I Am Writing It Down!

In response to Victor Savkin’s blog about “Write it Down” 2 days ago. Retrospectives are important. That’s why software development teams get together once a week to see what works and what can be improved. We know small adjustments add up. So why don’t we apply the same approach in our day-to-day lives? I decided to give it a try, and set some goal after-work hours. The “Lessons Learned” had a surprising result.
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Microservices with Docker, Alpine Linux, Nodejs, Nginx on Win10 Host

Apology for the last word “Win10”, it’s bit misleading but my main development machine is Dell XPS 13 on Windows 10 Pro Insider Preview. There’s should be a follow up to this blog hopefully on my headless Ubuntu Server. BTW, it’s a PITA to get this thing working on my Win10 machine - too many wrangling with Windows GUI DNS settings, Docker vEthernet adapter then a mixed of CLI scripts, some won’t work on plain CLI commands later then I discovered that wrapping it inside docker-compose.
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12 Hours Hackathon with React JavaScript Library

One thing I kept hearing as part of the requirements: React I don’t have a production experience with React, however, IMHO if a developer has done a bit of JS development in the past I don’t think onboarding is rocket science. At the end of the day, it’s just JavaScript! I’m currently working on a couple of personal projects and thought of using React at some stage but instead I’ve decided to do hackathon on a simple React project and see where it would take me, I didn’t set a deadline.
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That! SSH permission denied on eCryptfs-enabled file system

On the day my DeskMini Headless server was born - it was christened with ecryptfs and I did that on purpose - paranoid! Gearing up for a password-less configuration was supposedly and easy task later then I realised that my first SSH session won’t work. This is for obvious reason: the home folder ~/ isn’t readable - yet - not until you manually mount the folder. By default SSH will look for authorized_keys file at the user’s home folder henced SSH can’t read it - you’ll get Permission denied (publickey).
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My Boston (USA) Trip

Last week I had the privileged to travel and visit Boston, USA. It’s old but a great & lovely city. Food are bit cheaper than NZ, oops! I was looking for great coffee but sad to say I didn’t find a good one, sorry, NZ’s coffee still the best - even the petrol station near at my place was way better. On the bright side, in Boston, food was epic! here are a few food places I went to:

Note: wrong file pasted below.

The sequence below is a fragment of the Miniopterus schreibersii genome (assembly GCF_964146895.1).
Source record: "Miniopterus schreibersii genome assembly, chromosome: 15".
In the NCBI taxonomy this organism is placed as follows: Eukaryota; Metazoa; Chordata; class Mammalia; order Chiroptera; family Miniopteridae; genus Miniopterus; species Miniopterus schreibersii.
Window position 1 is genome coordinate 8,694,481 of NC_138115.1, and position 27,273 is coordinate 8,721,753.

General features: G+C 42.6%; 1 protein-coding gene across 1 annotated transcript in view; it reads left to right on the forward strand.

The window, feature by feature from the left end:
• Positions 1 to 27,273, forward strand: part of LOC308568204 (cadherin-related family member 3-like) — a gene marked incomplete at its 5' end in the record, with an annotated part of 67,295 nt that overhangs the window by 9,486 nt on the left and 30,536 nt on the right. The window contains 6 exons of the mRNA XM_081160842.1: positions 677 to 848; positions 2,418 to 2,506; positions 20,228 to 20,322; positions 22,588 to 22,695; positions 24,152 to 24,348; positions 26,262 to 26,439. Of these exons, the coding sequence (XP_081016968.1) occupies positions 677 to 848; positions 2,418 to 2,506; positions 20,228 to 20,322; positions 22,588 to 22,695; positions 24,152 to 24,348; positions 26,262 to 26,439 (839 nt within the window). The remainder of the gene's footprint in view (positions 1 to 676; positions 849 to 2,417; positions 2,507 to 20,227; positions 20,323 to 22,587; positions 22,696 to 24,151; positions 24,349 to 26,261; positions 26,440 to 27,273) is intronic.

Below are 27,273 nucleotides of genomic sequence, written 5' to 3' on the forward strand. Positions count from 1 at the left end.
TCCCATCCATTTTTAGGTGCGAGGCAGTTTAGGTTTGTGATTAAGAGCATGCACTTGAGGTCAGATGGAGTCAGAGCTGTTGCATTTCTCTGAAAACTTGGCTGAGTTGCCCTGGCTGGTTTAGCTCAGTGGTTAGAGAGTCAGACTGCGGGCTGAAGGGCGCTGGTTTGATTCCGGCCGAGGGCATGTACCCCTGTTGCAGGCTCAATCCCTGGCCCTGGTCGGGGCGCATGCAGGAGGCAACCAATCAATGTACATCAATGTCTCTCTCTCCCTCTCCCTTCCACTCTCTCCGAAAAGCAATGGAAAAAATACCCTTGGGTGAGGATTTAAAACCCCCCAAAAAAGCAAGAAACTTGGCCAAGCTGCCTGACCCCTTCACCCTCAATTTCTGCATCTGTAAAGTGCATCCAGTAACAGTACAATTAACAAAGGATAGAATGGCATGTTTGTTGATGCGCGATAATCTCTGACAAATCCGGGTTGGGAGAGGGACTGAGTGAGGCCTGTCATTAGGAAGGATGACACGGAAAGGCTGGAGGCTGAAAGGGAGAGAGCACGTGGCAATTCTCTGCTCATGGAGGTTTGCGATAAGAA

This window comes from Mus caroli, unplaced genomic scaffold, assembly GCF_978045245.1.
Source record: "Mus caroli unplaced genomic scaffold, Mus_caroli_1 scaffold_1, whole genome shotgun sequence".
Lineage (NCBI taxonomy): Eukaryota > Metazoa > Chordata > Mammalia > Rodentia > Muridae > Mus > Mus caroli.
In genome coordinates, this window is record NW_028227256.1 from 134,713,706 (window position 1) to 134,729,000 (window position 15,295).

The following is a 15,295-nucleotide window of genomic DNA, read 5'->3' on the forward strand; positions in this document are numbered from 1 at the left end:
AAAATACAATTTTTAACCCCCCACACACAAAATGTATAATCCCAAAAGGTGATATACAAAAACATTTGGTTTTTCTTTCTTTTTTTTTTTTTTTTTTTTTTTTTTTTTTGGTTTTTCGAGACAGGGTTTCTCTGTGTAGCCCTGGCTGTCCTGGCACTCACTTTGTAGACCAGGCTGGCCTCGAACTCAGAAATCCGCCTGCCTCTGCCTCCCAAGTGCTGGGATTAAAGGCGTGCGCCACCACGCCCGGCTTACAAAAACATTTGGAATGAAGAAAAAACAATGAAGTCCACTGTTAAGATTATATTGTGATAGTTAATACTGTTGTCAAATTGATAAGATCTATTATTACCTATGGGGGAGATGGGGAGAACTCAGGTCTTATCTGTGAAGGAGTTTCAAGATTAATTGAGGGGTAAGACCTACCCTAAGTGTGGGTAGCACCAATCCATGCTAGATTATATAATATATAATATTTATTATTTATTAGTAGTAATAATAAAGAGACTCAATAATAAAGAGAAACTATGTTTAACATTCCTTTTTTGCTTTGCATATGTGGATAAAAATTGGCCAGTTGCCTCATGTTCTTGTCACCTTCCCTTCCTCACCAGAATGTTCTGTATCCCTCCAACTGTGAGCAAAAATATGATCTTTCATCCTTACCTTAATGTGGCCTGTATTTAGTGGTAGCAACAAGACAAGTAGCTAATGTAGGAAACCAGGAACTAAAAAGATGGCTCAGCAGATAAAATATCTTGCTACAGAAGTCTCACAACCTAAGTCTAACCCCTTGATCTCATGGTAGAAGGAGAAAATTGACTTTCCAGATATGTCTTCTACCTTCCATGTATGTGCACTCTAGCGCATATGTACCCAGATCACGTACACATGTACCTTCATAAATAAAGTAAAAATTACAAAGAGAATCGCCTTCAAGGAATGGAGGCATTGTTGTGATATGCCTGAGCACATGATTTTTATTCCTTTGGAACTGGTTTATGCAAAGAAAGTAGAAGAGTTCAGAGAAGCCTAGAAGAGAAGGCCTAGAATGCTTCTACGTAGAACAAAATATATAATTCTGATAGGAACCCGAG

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OWASP New Zealand Day 2017

Alright! this was my 2nd year in a row for this web security conference here in Auckland, New Zealand. This is the type conference that would never fails to impress myself: the work and research they’ve (personal or business related) is great. They had a good list of local and international speakers, which I think - particularly for inviting international speakers - is good the fact that the audience (like me) will get a different insights outside of the local security threats/tools or knowledge in general.
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First Taste of Win10 BitLocker

I bought the idea of encrypting my OS drive, since I’m on Windows 10 I opted the closed source utility called BitLocker. Prior to trusting my gut - I had initially configured my Ubuntu-based headless server with eCryptfs. If you peek at eCryptfs about page, one of the authors became a member of BitLocker team at Microsoft - so I guess that’s why I pushed the “OK” button. The Famous bcmwl63a.
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ASRock H110M-STX Deskmini 110w With Headless Ubuntu Server

About 8 months ago when I saw the Intel NUC at local computer store, I thought maybe I could get one for my expirements/projects. One that I could just leave running (headless) on one corner and either do of the following: Remote SSH from a local coffee shop: download stuff, etc Remote development while travelling overseas where internet speed isn’t great I did a bit of research about Intel NUC, just wanted to make sure that it will be worthy for the price that I’d be paying for.
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Domain Registrar migration from GoDaddy to AWS Route53: Short Story

After a fantastic 9+ years with GoDaddy, I moved on - yep, AWS Route53 is the domain registrar for mindginative.com. Nope not because of a horrible things that just happened nor bad customer experience. A million reasons: They’re just my domain provider, I only remember them when it’s time to renew my domain - the rest were fully managed by AWS Route53 eg. DNS, Subdomains, Servers, etc. Target Audience It aims at people who are already using AWS Route53 as their DNS provider, for newcomers - I guess you’ll have to touch base with DNS first, see Migrating DNS Service for an existing Domain to Amazon Route53
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How to fix Raspberry Pi SSH connection reset

I was trying to copy files to my Raspbian-based Raspberry Pi but I kept getting this error: ssh: connect to host 192.168.178.79 port 22: Connection refused Tell-tale Sign after few attempts the ssh status showed up an interesting set of logs: $> sudo service ssh status ● ssh.service - OpenBSD Secure Shell server Loaded: loaded (/lib/systemd/system/ssh.service; enabled) Active: active (running) since Mon 2017-04-10 08:51:38 UTC; 6min ago Main PID: 1332 (sshd) CGroup: /system.
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